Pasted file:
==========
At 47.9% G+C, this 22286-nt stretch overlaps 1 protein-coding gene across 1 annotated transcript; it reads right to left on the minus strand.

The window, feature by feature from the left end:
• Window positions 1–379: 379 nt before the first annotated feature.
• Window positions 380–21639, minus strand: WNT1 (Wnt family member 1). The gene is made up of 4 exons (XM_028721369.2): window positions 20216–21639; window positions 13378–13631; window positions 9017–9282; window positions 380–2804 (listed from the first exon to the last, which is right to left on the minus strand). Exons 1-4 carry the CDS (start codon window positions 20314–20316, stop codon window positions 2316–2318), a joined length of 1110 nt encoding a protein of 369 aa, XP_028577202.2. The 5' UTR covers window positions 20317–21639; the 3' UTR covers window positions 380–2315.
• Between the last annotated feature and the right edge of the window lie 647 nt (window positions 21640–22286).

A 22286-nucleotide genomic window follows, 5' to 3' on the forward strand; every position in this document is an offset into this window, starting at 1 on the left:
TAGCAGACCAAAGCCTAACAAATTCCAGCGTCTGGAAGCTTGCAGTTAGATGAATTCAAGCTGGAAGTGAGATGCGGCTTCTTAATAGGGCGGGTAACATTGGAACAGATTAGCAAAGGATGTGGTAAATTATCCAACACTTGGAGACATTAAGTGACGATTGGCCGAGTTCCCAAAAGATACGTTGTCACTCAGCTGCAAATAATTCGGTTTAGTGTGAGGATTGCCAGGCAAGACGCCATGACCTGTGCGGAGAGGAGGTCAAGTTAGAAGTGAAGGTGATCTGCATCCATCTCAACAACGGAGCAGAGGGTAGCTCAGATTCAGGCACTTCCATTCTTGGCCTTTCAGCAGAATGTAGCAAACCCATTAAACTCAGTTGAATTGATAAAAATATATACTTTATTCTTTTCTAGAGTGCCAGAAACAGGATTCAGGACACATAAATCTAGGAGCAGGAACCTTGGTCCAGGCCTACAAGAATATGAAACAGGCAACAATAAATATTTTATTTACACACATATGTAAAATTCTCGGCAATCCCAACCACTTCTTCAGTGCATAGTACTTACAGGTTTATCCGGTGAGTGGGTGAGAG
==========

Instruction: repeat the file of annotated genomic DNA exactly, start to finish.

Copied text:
At 47.9% G+C, this 22286-nt stretch overlaps 1 protein-coding gene across 1 annotated transcript; it reads right to left on the minus strand.

The window, feature by feature from the left end:
• Window positions 1–379: 379 nt before the first annotated feature.
• Window positions 380–21639, minus strand: WNT1 (Wnt family member 1). The gene is made up of 4 exons (XM_028721369.2): window positions 20216–21639; window positions 13378–13631; window positions 9017–9282; window positions 380–2804 (listed from the first exon to the last, which is right to left on the minus strand). Exons 1-4 carry the CDS (start codon window positions 20314–20316, stop codon window positions 2316–2318), a joined length of 1110 nt encoding a protein of 369 aa, XP_028577202.2. The 5' UTR covers window positions 20317–21639; the 3' UTR covers window positions 380–2315.
• Between the last annotated feature and the right edge of the window lie 647 nt (window positions 21640–22286).

A 22286-nucleotide genomic window follows, 5' to 3' on the forward strand; every position in this document is an offset into this window, starting at 1 on the left:
TAGCAGACCAAAGCCTAACAAATTCCAGCGTCTGGAAGCTTGCAGTTAGATGAATTCAAGCTGGAAGTGAGATGCGGCTTCTTAATAGGGCGGGTAACATTGGAACAGATTAGCAAAGGATGTGGTAAATTATCCAACACTTGGAGACATTAAGTGACGATTGGCCGAGTTCCCAAAAGATACGTTGTCACTCAGCTGCAAATAATTCGGTTTAGTGTGAGGATTGCCAGGCAAGACGCCATGACCTGTGCGGAGAGGAGGTCAAGTTAGAAGTGAAGGTGATCTGCATCCATCTCAACAACGGAGCAGAGGGTAGCTCAGATTCAGGCACTTCCATTCTTGGCCTTTCAGCAGAATGTAGCAAACCCATTAAACTCAGTTGAATTGATAAAAATATATACTTTATTCTTTTCTAGAGTGCCAGAAACAGGATTCAGGACACATAAATCTAGGAGCAGGAACCTTGGTCCAGGCCTACAAGAATATGAAACAGGCAACAATAAATATTTTATTTACACACATATGTAAAATTCTCGGCAATCCCAACCACTTCTTCAGTGCATAGTACTTACAGGTTTATCCGGTGAGTGGGTGAGAG